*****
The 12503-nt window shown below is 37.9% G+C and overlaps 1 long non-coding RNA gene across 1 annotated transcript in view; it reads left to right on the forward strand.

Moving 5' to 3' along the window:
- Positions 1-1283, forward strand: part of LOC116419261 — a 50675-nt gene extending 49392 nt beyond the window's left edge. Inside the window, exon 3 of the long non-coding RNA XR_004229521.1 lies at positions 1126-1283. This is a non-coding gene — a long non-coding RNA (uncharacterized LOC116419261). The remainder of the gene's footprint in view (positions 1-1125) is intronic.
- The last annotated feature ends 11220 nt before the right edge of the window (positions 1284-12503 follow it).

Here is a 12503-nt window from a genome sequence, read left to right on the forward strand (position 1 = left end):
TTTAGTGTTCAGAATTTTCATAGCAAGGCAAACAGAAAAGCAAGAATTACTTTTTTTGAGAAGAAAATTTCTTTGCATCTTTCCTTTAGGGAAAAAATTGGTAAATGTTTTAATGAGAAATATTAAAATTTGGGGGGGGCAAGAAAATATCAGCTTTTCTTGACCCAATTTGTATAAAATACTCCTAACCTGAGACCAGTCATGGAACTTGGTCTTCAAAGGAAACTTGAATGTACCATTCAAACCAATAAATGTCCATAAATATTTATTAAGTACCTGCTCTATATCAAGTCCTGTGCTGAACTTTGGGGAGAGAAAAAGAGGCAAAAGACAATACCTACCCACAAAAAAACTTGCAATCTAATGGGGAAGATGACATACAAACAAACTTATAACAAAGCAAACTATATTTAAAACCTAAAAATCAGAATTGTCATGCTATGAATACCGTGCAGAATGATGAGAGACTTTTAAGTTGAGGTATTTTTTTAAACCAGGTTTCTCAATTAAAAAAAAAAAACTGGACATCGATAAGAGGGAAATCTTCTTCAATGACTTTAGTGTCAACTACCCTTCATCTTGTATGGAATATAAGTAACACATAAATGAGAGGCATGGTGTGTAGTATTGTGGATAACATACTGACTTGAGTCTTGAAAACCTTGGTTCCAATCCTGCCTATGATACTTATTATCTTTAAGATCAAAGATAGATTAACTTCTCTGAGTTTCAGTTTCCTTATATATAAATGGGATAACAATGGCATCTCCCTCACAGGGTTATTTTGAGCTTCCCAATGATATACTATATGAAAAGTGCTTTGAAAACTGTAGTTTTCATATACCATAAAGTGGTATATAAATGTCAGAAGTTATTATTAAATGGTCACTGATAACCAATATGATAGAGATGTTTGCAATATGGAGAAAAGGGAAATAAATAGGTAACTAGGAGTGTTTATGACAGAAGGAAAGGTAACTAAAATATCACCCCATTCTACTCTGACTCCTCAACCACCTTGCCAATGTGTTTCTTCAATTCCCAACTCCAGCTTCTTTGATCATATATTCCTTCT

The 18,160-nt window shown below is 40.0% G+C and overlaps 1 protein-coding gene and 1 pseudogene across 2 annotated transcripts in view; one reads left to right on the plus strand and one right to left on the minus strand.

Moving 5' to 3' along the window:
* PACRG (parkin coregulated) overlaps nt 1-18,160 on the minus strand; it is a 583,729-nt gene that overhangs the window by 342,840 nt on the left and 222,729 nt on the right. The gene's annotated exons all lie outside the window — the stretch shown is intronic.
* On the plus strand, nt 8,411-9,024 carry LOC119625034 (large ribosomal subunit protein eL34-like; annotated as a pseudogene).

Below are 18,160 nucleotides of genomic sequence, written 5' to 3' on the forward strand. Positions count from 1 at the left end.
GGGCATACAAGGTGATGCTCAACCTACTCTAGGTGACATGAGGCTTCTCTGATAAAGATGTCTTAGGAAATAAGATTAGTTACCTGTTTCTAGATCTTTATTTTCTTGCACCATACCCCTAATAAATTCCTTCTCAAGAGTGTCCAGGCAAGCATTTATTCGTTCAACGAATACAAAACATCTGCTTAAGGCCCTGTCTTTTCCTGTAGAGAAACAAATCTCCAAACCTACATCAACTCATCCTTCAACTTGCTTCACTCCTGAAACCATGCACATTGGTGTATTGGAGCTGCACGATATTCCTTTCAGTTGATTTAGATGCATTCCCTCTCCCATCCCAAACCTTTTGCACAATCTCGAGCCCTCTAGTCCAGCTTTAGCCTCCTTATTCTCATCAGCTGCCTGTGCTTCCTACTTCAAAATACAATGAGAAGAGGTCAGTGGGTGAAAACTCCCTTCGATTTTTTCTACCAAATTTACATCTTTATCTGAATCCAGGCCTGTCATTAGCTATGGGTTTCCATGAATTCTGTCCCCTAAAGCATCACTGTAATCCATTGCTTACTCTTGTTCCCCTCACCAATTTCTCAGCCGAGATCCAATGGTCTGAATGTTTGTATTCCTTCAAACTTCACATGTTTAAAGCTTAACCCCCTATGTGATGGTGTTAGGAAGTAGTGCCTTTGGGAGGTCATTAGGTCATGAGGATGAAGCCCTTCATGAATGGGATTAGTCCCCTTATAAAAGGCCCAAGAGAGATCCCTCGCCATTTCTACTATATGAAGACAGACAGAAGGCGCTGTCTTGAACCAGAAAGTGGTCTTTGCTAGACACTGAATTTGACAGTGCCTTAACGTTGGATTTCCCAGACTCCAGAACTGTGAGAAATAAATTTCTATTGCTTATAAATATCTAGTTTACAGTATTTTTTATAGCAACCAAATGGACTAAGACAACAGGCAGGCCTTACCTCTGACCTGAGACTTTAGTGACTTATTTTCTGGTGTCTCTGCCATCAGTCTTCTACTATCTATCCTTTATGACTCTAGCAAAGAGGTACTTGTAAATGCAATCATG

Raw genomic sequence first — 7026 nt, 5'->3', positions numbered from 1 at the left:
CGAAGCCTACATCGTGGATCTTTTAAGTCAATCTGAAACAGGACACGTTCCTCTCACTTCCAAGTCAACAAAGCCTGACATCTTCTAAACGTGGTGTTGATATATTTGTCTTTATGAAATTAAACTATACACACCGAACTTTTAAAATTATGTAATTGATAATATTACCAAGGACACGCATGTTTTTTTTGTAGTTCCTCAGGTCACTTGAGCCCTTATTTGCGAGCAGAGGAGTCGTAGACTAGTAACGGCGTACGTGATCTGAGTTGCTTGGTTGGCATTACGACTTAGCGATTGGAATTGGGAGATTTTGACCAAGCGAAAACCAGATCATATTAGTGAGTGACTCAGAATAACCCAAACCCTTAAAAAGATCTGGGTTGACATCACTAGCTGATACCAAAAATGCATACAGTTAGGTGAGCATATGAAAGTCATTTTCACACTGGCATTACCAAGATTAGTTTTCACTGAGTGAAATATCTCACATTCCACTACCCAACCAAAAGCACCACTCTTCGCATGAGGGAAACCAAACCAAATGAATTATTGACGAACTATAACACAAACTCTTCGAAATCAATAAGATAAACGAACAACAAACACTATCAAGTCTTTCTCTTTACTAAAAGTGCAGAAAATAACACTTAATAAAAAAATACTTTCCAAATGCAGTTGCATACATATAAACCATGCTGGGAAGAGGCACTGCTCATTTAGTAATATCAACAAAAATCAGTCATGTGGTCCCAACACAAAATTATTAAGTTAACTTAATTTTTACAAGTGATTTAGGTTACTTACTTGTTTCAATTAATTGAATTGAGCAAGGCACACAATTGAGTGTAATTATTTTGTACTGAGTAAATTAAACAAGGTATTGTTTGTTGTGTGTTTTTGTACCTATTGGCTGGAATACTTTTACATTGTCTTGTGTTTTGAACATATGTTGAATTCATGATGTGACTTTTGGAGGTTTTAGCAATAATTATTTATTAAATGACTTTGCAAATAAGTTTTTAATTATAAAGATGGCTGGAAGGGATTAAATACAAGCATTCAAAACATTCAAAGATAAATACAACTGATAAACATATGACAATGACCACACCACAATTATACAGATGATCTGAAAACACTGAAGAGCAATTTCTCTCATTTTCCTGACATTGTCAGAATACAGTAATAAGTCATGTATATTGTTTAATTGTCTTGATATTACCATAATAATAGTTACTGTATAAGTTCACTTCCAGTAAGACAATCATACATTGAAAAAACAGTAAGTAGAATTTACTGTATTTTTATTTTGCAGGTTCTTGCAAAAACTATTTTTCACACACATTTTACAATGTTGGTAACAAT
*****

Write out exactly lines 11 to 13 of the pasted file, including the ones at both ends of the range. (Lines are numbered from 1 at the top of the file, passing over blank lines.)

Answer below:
Below are 18,160 nucleotides of genomic sequence, written 5' to 3' on the forward strand. Positions count from 1 at the left end.
GGGCATACAAGGTGATGCTCAACCTACTCTAGGTGACATGAGGCTTCTCTGATAAAGATGTCTTAGGAAATAAGATTAGTTACCTGTTTCTAGATCTTTATTTTCTTGCACCATACCCCTAATAAATTCCTTCTCAAGAGTGTCCAGGCAAGCATTTATTCGTTCAACGAATACAAAACATCTGCTTAAGGCCCTGTCTTTTCCTGTAGAGAAACAAATCTCCAAACCTACATCAACTCATCCTTCAACTTGCTTCACTCCTGAAACCATGCACATTGGTGTATTGGAGCTGCACGATATTCCTTTCAGTTGATTTAGATGCATTCCCTCTCCCATCCCAAACCTTTTGCACAATCTCGAGCCCTCTAGTCCAGCTTTAGCCTCCTTATTCTCATCAGCTGCCTGTGCTTCCTACTTCAAAATACAATGAGAAGAGGTCAGTGGGTGAAAACTCCCTTCGATTTTTTCTACCAAATTTACATCTTTATCTGAATCCAGGCCTGTCATTAGCTATGGGTTTCCATGAATTCTGTCCCCTAAAGCATCACTGTAATCCATTGCTTACTCTTGTTCCCCTCACCAATTTCTCAGCCGAGATCCAATGGTCTGAATGTTTGTATTCCTTCAAACTTCACATGTTTAAAGCTTAACCCCCTATGTGATGGTGTTAGGAAGTAGTGCCTTTGGGAGGTCATTAGGTCATGAGGATGAAGCCCTTCATGAATGGGATTAGTCCCCTTATAAAAGGCCCAAGAGAGATCCCTCGCCATTTCTACTATATGAAGACAGACAGAAGGCGCTGTCTTGAACCAGAAAGTGGTCTTTGCTAGACACTGAATTTGACAGTGCCTTAACGTTGGATTTCCCAGACTCCAGAACTGTGAGAAATAAATTTCTATTGCTTATAAATATCTAGTTTACAGTATTTTTTATAGCAACCAAATGGACTAAGACAACAGGCAGGCCTTACCTCTGACCTGAGACTTTAGTGACTTATTTTCTGGTGTCTCTGCCATCAGTCTTCTACTATCTATCCTTTATGACTCTAGCAAAGAGGTACTTGTAAATGCAATCATG

Raw genomic sequence first — 7026 nt, 5'->3', positions numbered from 1 at the left: